If you ask many business executives, they would say their customer service contact center is a necessary expense and it does not contribute to the bottom line.

As such, they don’t emphasize on technology upgrades or process improvements for their in-house centers and, when outsourcing, they would settle for the least expensive options. Even worse, some companies are cutting their contact centers altogether, considering them less relevant in this age of digital self-service.

But what if you could turn your customer service contact center from cost to profit center? In fact, what if it could become one of the largest revenue generators in your entire company?

We already highlighted the reasons for investing in Customer service in our previous blog post. Check out in case you missed it

Reasons to Invest More in Customer Experience

Now that I have your attention, let’s discuss why investing in your customer service contact center to turn a profit makes sense and the steps you can take to get there.

How to Turn Your Contact Center from Cost to Profit?

Below are the following steps to turn your contact center into a profit center.

  1. Aggressively mine your customer service data

One strategy to boost revenue is to aggressively mine your customer service data to pinpoint and capitalize upon specific sales opportunities. With the right tools at your disposal, you can uncover a wide range of such opportunities—including accessories, add-ons, up-sells, cross-sells, service contracts, and training.

This strategy may be attractive as a first step because it is the least intrusive one. You don’t have to retrain your customer service staff or modify your existing customer service processes. With this strategy, the sales cycle itself gets initiated and fulfilled by other parts of the company. Customer service here would simply provide the data necessary to generate revenue opportunities.

Here is a simple example of how this strategy works. A consumer calls a software company with a technical question. While gathering the information needed to solve the problem, the customer service agent also notes that the customer is using an older, somewhat obsolete version of the software. The service rep will complete the call as usual. Over the course of the month, customer service agents receive many such calls. So at the end of the month, the company can send a special upgrade offer to every customer who called in and was found to be using an older version of the software.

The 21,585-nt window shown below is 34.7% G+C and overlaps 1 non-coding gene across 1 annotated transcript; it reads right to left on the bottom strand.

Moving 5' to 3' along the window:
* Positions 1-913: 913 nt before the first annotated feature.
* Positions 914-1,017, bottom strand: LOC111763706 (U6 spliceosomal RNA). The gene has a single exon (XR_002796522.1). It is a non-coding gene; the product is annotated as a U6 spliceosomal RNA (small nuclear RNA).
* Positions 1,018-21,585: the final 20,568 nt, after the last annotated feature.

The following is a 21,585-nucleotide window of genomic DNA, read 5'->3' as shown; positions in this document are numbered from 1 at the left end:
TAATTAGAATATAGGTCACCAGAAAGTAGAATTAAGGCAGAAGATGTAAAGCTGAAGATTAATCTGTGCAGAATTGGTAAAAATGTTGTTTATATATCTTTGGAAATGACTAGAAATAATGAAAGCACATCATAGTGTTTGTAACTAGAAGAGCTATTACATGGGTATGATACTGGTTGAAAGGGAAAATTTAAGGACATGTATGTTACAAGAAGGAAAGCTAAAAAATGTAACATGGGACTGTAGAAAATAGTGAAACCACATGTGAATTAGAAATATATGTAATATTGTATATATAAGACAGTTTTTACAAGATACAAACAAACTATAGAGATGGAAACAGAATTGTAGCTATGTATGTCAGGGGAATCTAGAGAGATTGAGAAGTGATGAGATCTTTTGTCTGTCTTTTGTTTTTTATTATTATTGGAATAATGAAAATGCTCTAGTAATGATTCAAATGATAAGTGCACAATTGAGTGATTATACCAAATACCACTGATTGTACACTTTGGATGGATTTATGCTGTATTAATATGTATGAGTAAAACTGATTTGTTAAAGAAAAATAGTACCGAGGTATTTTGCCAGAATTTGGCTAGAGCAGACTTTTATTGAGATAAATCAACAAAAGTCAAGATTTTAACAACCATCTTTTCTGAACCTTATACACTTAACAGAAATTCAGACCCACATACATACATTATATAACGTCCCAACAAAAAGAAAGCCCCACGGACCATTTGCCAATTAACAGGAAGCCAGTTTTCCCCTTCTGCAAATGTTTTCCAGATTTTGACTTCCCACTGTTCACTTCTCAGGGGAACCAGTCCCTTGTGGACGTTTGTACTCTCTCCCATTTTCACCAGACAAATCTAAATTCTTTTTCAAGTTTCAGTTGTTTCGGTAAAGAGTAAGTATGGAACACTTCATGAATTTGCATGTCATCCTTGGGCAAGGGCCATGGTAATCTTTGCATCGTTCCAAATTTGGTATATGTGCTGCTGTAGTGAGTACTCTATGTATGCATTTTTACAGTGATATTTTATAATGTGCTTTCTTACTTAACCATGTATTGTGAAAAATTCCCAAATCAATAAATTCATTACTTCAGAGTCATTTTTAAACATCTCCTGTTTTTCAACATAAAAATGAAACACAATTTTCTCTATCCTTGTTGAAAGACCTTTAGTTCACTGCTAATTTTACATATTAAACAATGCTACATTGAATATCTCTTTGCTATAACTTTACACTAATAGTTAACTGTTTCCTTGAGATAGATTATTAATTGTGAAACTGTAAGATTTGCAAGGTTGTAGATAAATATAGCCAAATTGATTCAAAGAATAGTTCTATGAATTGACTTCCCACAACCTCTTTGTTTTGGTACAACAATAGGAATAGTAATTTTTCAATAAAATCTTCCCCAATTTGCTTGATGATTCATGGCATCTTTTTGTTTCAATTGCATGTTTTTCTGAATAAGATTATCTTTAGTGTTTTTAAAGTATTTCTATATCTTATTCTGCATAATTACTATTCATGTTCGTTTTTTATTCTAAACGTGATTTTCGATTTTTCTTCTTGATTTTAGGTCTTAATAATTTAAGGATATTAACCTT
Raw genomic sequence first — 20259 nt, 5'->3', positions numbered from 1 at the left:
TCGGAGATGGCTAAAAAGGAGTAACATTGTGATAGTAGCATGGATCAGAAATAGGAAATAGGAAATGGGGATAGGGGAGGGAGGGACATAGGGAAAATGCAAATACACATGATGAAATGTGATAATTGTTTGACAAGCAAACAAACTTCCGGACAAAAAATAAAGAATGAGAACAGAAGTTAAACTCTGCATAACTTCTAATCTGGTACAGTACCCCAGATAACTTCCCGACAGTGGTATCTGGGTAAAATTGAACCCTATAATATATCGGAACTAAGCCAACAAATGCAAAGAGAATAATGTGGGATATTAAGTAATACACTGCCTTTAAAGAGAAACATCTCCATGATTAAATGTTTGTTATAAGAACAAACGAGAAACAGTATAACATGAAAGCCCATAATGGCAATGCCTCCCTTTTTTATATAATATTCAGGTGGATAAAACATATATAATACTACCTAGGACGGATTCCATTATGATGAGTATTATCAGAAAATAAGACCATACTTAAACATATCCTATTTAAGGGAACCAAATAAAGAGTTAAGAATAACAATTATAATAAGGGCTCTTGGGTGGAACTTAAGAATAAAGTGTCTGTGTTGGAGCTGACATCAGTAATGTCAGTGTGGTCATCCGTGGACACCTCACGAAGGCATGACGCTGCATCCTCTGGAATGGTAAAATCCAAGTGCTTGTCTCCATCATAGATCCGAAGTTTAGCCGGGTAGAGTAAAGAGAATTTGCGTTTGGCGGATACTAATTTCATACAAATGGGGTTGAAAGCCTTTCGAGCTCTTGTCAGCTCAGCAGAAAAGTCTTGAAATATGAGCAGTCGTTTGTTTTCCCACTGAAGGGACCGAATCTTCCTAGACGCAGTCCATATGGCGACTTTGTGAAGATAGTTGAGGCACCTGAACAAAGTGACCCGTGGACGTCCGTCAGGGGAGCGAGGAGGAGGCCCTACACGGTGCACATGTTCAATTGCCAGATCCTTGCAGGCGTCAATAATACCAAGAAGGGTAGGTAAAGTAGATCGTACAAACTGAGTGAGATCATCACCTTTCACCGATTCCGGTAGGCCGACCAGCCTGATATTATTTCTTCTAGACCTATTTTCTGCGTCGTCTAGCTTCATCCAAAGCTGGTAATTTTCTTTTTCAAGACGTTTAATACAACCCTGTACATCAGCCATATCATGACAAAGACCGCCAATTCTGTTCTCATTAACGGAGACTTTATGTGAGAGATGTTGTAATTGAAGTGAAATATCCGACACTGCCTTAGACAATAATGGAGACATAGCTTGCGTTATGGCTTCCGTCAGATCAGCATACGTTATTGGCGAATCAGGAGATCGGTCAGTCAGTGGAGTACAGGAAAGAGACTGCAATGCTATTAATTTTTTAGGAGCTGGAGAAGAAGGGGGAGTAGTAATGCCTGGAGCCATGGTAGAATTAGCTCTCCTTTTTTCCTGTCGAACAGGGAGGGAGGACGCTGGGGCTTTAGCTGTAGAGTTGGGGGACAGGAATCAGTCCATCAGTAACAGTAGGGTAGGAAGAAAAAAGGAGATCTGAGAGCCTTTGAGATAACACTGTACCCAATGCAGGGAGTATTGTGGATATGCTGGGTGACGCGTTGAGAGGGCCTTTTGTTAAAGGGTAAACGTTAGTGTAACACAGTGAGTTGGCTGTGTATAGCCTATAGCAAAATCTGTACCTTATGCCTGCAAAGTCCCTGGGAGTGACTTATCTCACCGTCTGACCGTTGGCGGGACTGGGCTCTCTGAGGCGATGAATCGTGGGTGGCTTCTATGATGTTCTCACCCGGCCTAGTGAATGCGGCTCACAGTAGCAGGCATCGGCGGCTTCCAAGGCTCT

There is a Triple benefit with this kind of strategy: * the company realized additional revenue from the upgrade sale. * Customers are more satisfied because they have a better product now. * Customer service costs are reduced because newer products will have fewer problems and at the end are less expensive to support.

“When a customer comes to you with an issue, you actually have a great opportunity—after you first solve the problem, of course—to initiate a highly engaged relationship with that customer,” declares Geric Johnson, who led the implementation of this strategy at Skechers. “So you can realize incremental revenue at the same time as you convert unhappy customers into highly loyal ones.”

  1. Offer Additional Channels to your customers

Today’s customer values speed, so in addition to traditional phone and email, adding support channels like chatbots, live chat, social media, and mobile apps is no longer a luxury but a necessity. Make it easy for the customer to get in touch with you using whatever means is best suited to their preference and convenience.

  1. Turning Service Calls into Sales Opportunities

Another way to turn your contact center from cost to profit is by training your customer service agents to make relevant offers to customers when appropriate. Even though selling is not their primary role, that does not mean that the customer service agents can’t learn the art of the soft sell.

Train your agents to get to the heart of the customer’s challenge, steer the conversation around cross-sell and upsell opportunities, and invite the customers to take advantage of the product or service opportunity being presented.

  1. Set Goals & Objectives for Clarity purpose

While the aim is not necessarily to create a sales culture within the customer support team, clear goals and objectives do need to be set so that the team knows what they are aiming for.

How much should your Customer Care Specialists be selling each month? Based on their volume, how does that convert into conversion levels? What’s the average revenue per call across the customer support team? With clearly defined metrics and targets in place, this level of tracking becomes easy, and by monitoring how individual Customer Care Specialists are performing, then they can be strategically motivated through positive feedback, incentives, and end-of-year performance appraisals.

  1. Increasing Revenue Opportunities

Revenue-generation can only be increased by enhancing the customer service agent’s ability to convert cross-sell and up-sell opportunities. This can increase revenues, build excellent customer relationships, and increase customer awareness. However, according to Loudhouse Research, 86% of strategic decision-makers in contact centers do not think that their agents currently have the skills required to meet their obligations in terms of upselling and cross-selling. Organizations should invest in identifying skills that lead to revenue-generation, and train and coach the customer service agents to use the most important skills.  Despite these opportunities, only 45% of contact centers are offering such programs, but when utilized, over 52% of contact centers reported observing increased revenue per contact. The most challenging part of implementing revenue-generating programs in your contact center is procuring sales enabling technology that can work as an extension to the existing customer support platform, a technology that can easily integrate with service and sales functionalities.